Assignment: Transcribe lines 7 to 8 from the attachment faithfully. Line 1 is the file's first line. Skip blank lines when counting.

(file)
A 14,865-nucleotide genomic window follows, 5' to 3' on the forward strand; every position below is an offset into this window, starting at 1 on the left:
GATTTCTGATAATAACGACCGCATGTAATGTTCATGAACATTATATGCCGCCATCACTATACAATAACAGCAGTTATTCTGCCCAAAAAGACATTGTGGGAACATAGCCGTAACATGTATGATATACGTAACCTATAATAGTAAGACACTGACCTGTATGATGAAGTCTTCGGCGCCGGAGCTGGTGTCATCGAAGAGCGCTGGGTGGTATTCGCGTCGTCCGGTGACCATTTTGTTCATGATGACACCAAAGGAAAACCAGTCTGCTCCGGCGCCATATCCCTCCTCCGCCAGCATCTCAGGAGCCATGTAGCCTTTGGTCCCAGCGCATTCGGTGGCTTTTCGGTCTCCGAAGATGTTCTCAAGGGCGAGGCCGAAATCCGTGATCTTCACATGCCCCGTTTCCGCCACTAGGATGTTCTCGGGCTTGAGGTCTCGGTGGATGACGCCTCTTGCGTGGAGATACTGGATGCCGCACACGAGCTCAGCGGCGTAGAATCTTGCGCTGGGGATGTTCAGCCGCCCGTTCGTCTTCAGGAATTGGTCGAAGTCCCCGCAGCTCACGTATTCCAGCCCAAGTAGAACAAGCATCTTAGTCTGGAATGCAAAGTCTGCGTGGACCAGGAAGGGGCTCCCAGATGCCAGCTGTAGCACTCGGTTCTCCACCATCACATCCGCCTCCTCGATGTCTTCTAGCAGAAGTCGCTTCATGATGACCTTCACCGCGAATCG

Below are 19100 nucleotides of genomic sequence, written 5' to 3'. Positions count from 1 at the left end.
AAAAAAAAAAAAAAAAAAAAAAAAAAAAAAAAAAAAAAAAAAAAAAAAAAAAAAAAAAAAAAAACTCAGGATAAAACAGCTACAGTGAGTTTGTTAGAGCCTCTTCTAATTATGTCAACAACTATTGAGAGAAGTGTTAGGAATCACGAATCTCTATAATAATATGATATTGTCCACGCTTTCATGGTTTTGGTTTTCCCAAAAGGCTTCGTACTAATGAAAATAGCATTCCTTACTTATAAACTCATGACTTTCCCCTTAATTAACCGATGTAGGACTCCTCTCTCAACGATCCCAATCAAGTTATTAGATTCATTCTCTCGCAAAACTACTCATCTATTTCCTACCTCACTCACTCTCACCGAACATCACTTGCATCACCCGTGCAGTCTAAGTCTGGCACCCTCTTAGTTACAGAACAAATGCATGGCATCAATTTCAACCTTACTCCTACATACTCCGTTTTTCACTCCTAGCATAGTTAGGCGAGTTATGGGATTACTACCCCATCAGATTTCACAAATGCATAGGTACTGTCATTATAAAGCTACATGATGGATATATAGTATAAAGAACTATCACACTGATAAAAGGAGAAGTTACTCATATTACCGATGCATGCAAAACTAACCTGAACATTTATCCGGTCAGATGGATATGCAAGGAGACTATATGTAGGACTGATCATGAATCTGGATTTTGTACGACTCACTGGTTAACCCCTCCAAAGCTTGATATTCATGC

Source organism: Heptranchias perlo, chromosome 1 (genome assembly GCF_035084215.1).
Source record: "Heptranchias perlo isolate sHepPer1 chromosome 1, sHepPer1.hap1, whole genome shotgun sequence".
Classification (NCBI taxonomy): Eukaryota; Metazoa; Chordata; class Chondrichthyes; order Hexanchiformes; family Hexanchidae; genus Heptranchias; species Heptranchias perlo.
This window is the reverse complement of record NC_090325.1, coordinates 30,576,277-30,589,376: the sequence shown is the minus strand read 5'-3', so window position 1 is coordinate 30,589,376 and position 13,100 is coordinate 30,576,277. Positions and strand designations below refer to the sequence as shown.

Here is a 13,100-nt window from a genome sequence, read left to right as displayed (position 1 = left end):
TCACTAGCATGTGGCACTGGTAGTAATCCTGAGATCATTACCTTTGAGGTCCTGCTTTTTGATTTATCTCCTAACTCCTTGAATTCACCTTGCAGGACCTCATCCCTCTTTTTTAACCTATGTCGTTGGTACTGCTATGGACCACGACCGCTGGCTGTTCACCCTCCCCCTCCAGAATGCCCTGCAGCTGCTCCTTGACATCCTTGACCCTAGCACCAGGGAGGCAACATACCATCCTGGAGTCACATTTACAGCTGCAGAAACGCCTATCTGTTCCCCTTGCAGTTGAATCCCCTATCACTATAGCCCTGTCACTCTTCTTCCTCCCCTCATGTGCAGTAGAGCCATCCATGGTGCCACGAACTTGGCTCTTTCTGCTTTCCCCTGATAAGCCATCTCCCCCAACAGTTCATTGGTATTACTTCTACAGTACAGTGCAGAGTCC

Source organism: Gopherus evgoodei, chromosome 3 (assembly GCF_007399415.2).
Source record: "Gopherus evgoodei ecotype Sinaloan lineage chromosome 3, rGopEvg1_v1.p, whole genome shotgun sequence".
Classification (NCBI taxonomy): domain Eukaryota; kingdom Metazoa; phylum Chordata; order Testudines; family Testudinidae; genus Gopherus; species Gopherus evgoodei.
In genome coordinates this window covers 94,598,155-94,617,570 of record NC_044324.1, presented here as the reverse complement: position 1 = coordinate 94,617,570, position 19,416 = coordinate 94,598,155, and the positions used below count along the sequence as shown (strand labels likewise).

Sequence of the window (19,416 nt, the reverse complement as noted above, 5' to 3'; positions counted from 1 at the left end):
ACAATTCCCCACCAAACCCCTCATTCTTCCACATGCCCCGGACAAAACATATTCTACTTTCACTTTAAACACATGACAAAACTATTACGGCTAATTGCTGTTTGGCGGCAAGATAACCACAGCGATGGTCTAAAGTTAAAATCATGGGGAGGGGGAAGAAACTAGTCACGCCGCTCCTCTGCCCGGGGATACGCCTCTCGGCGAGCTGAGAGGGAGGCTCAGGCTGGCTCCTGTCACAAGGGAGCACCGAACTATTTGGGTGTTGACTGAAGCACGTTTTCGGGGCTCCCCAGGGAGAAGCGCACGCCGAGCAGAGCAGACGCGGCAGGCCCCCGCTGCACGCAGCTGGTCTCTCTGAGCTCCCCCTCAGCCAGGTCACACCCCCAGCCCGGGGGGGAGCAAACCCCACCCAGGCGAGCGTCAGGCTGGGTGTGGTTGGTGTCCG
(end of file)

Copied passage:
Classification (NCBI taxonomy): Eukaryota; Metazoa; Chordata; class Chondrichthyes; order Hexanchiformes; family Hexanchidae; genus Heptranchias; species Heptranchias perlo.
This window is the reverse complement of record NC_090325.1, coordinates 30,576,277-30,589,376: the sequence shown is the minus strand read 5'-3', so window position 1 is coordinate 30,589,376 and position 13,100 is coordinate 30,576,277. Positions and strand designations below refer to the sequence as shown.